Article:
My birth certificate was issued on 22nd April 1937. What's unusual is the stamp
in the corner. It’s of Prince Edward…in line to succeed the throne...but as later
revealed he never was crowned king...making my birth certificate I think, a rare
I lived in Spital Tongues, Newcastle. During air raids people in the area used
the Victoria Tunnel for safety. The entrance was situated on the edge of the
town moor and runs underground through Newcastle to the Ouseburn on the
There was bombing around Newcastle, as along Scotswood Road there was a
munitions factory. For safety, when I was six years old, I went as an evacuee to
Wallington Hall. Sir Charles and Lady Mary Trevelyan had opened their doors to
evacuees. I stayed there for two years and have very fond memories. I was one
of the youngest children there. I shared a bedroom in the hall with three other
girls .There was a four poster bed, but we slept on camp beds. We had our
meals in the Main Hall. Each morning the girls would assemble for breakfast, any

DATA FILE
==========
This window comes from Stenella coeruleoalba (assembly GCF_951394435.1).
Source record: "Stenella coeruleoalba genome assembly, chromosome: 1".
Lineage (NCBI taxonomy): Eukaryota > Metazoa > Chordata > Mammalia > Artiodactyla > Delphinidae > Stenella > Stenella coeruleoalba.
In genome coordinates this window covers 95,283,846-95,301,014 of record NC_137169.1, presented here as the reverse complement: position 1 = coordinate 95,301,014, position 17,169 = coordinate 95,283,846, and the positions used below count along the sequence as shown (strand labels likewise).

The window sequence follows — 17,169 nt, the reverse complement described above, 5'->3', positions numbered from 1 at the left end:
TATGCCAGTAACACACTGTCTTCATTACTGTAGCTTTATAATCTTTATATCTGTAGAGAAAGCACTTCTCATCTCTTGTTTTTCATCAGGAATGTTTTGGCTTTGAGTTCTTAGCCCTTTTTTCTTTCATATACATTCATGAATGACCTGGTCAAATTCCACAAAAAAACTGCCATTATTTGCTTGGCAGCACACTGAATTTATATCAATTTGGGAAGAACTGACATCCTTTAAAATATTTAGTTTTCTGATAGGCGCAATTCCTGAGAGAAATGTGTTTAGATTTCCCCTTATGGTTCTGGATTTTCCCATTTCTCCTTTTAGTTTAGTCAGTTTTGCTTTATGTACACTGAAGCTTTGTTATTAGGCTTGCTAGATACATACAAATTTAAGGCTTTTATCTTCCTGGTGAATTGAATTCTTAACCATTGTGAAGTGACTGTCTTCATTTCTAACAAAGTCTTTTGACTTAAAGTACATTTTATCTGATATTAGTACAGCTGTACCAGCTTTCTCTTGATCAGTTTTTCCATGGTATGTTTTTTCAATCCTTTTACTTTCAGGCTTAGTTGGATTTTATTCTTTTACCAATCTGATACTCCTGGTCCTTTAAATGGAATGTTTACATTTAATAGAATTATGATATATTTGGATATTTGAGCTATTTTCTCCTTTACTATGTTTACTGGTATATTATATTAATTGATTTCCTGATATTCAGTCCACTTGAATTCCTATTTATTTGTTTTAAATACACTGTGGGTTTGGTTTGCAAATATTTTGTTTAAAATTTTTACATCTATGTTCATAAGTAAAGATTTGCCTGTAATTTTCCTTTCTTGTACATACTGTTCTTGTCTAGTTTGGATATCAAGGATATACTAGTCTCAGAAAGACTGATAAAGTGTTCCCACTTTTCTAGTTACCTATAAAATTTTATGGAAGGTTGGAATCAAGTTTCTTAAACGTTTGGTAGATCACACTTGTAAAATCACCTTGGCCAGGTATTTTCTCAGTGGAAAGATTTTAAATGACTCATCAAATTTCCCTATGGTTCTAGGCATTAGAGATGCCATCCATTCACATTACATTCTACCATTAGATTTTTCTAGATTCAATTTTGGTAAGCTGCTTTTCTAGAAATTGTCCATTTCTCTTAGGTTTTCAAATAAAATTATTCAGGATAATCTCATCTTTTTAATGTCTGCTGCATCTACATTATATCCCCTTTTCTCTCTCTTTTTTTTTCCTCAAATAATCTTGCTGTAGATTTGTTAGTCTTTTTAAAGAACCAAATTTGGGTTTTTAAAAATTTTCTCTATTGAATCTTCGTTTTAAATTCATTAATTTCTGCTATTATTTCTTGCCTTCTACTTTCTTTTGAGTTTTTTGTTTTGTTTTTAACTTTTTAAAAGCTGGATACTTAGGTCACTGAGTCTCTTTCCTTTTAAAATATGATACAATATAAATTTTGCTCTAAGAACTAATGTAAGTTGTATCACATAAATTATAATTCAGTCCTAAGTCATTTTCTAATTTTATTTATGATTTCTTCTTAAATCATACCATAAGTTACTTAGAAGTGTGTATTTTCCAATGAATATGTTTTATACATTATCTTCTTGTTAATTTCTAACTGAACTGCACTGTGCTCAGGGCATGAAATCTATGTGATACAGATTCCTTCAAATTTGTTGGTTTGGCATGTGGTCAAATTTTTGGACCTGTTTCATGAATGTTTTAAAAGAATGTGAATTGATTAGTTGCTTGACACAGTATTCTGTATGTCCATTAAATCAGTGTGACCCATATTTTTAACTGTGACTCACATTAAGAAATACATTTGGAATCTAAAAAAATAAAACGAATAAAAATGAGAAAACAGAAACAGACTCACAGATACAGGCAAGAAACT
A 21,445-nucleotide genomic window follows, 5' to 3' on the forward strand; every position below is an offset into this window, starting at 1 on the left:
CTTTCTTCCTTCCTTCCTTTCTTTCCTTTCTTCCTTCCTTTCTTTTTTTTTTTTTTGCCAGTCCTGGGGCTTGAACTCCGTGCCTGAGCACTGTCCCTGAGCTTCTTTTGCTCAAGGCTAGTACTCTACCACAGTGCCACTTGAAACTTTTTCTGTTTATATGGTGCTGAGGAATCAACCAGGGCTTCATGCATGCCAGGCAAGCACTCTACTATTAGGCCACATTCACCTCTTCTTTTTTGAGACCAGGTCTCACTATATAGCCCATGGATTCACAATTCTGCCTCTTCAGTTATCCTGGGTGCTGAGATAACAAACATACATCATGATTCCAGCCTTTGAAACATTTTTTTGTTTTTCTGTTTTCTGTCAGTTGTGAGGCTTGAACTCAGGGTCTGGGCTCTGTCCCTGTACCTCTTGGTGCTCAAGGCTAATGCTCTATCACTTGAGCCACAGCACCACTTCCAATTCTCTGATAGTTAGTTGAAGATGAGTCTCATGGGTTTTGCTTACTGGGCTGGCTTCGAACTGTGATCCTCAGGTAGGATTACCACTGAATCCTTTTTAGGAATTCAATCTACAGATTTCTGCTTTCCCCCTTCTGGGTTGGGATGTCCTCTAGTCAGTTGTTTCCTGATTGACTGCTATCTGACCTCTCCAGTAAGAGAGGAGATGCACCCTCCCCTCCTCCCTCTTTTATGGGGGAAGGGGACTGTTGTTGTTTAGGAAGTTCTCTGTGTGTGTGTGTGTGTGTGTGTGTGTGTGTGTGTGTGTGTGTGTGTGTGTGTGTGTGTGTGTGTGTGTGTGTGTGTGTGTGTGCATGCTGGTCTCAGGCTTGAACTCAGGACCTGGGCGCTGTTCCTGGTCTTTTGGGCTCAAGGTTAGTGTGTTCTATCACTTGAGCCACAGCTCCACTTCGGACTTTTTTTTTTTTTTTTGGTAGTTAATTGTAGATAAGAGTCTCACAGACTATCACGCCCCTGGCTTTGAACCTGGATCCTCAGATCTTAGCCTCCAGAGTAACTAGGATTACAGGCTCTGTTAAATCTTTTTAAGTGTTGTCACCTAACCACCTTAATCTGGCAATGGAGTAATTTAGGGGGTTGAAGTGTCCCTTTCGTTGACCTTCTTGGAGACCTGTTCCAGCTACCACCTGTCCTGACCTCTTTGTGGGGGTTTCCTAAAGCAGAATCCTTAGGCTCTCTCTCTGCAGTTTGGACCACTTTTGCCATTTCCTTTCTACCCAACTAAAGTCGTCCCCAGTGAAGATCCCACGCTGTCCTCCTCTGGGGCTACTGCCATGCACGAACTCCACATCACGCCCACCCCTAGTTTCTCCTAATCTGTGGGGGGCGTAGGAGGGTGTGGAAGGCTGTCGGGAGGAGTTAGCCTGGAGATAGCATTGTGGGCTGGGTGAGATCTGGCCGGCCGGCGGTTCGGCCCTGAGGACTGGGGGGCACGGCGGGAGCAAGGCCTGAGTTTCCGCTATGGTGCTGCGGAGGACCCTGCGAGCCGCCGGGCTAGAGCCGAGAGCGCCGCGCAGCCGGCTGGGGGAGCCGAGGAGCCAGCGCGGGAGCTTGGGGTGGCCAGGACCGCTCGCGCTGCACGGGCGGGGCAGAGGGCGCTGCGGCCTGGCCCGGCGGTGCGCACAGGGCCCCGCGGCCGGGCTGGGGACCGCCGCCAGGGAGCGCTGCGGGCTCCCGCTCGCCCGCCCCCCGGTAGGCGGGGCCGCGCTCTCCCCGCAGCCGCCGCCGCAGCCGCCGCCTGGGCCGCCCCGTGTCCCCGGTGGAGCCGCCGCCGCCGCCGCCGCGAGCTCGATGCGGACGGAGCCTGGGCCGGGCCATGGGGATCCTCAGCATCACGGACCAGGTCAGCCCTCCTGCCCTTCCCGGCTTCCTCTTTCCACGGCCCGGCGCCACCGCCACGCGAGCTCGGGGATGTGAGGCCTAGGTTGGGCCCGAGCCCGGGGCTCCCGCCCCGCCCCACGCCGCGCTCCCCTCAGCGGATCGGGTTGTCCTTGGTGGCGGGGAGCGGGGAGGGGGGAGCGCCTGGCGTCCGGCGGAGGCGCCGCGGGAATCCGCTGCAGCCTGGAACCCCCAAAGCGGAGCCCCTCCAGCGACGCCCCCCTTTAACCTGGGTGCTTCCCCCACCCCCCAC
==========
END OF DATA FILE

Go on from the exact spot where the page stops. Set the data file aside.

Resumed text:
post or parcels were put on top of the piano, we all hoped there was something
for you. After dinner in the evening, occasionally Lady Trevelyan would play the
piano and we would dance around the maypole in the centre of the hall. Neither
wonder my mother used to say I had ''too many high and mighty ideas'' I wonder
The river Wansbeck ran at the edge of the estate and Lady Trevelyan used to
take us swimming there. I can clearly remember her in a black knitted swim suit.
I also remember sitting on the lawn shelling peas for cook and having them for
dinner in the evening.
Christmas 1944, I spent at the hall with three other girls, everyone else had gone
home to spend Christmas with their family. The four of us had Christmas dinner
with the cook and her staff. Then after dinner we each received a box of sweets
that had been sent from America (a treat in the war years). We were then
entertained in the afternoon by Lady Trevelyan's grandchildren, they were
staying at the hall for Christmas.
They performed a pantomime put together by themselves. In all it was a
Christmas to remember.
I honestly believe my time at Wallington, for me, was character building and I've
always been confident and able to stand on my own two feet.